Welcome to the first in a series of articles focusing on electrical calculation basics. This month, we'll discuss the most fundamental of calculations — those for current (I) and kilowatts (kW). We'll also show you how you can do these calculations “in your head,” with very reasonable accuracy, through the use of constants.
You may ask, “What exactly is a constant?” An example of a constant with which you're very much familiar is pi (π), which is derived by dividing a circle's circumference by its diameter. No matter what the circumference and diameter of the respective circle, their ratio is always pi. You can use constants that apply to specific single- and 3-phase voltages to calculate current (I) and kilowatts (kW). Let's see how to do this.
Basic electrical theory tells us that for a single-phase system,
kW = (V × I × PF) ÷ 1,000.
For the sake of simplicity, let's assume the power factor (PF) is unity. Therefore, the above equation becomes
kW = (V × I) ÷ 1,000.
Solving for I, the equation becomes
I = 1,000kW ÷ V (Equation 1)
Now, if we look at the “1,000 ÷ V” portion of this equation, you can see that by inserting the respective single-phase voltage for “V” and dividing it into the “1,000,” you get a specific number (or constant) you can use to multiply “kW” to get the current draw of that load at the respective voltage.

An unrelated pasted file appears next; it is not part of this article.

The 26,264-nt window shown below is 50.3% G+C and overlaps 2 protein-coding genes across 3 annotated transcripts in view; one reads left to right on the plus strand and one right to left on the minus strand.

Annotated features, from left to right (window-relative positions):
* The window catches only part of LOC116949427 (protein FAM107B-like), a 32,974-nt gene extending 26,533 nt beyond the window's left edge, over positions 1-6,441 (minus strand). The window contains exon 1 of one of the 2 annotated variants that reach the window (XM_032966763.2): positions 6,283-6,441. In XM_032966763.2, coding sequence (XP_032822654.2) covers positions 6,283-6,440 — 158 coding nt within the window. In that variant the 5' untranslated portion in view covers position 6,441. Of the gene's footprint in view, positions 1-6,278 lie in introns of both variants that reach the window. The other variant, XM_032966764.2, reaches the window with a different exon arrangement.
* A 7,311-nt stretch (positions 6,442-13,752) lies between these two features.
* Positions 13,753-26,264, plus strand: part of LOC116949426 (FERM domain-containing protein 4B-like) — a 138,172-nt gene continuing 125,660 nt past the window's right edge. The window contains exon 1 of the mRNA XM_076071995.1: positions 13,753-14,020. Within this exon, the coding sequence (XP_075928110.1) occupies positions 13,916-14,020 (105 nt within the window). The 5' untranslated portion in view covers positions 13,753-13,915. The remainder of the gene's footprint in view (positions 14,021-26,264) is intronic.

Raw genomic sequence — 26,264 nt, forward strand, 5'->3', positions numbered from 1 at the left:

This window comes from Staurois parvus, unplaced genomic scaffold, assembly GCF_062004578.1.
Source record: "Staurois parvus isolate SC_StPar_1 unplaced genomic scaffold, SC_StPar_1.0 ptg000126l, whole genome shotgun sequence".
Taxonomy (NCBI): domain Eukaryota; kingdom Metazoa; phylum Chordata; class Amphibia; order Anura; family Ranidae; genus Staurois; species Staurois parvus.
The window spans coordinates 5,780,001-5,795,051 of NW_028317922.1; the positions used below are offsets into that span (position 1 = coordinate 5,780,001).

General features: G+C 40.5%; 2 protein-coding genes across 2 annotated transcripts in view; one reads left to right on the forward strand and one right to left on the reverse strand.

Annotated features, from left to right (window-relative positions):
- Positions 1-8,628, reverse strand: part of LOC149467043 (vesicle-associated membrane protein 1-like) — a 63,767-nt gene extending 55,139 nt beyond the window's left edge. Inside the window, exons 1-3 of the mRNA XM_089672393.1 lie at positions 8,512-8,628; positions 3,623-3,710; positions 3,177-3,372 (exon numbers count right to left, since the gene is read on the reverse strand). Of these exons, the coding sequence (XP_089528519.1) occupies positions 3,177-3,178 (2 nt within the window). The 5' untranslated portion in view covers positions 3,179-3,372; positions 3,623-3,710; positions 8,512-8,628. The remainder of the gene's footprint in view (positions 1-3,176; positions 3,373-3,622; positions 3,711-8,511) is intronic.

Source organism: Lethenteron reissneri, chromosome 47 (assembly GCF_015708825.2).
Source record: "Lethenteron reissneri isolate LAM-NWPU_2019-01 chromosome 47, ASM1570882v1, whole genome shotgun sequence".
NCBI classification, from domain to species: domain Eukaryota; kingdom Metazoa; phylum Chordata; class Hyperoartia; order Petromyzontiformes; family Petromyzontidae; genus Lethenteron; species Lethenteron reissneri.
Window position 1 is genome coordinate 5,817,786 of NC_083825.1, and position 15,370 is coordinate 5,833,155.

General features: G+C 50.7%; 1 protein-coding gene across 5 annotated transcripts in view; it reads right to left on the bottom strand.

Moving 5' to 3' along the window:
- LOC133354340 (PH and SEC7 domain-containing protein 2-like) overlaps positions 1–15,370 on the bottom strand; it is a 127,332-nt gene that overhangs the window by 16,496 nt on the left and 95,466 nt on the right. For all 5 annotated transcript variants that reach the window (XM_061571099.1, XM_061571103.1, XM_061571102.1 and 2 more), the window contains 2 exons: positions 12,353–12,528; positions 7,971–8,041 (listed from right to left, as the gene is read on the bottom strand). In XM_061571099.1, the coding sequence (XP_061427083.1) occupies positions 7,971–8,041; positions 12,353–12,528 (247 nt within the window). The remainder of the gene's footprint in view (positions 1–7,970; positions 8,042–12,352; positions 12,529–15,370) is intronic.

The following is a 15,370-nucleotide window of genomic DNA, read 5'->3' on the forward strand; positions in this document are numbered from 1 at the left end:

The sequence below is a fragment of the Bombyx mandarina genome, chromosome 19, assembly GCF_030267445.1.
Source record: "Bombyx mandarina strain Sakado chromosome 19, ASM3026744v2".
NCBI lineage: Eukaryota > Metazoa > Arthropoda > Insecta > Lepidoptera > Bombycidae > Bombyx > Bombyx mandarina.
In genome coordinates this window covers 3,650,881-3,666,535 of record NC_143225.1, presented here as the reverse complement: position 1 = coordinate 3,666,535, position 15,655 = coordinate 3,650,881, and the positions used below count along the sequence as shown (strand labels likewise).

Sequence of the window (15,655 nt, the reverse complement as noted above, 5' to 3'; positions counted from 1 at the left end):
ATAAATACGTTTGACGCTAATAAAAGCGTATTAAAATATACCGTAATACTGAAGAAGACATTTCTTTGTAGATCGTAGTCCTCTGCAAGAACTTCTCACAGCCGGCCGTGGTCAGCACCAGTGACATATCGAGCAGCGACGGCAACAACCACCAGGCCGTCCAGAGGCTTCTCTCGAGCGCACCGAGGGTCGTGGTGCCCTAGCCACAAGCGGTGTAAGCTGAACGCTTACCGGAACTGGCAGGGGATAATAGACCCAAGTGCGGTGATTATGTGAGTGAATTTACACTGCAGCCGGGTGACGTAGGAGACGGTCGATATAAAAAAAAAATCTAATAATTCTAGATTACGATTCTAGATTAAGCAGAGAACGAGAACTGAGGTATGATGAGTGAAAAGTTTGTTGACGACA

For example, the constant for the 120V calculation is 8.33 (1,000 ÷ 120). Using this constant, Equation 1 becomes
I = 8.33kW.
So, if you have a 10kW load, you can calculate the current draw to be 83.3A (10 × 8.33). If you have a piece of equipment that draws 80A, then you can calculate the relative size of the required power source, which is 10kW (80 ÷ 8.33).
By using this same procedure but inserting the respective single-phase voltage, you get the following single-phase constants, as shown in Table 1.
For 3-phase systems, we use the following equation:
kW = (V × I × PF × 1.732) ÷ 1,000.
Again, assuming unity PF and solving this equation for “I,” you get:
I = 1,000kW ÷ 1.732V.
Now, if you look at the “1,000 4 1.732V” portion of this equation, you can see that by inserting the respective 3-phase voltage for “V” and multiplying it by 1.732, you can then divide that quantity into the “1,000” to get a specific number (or constant) you can use to multiply “kW” to get the current draw of that 3-phase load at the respective 3-phase voltage. Table 2 lists each 3-phase constant for the respective 3-phase voltage obtained from the above calculation.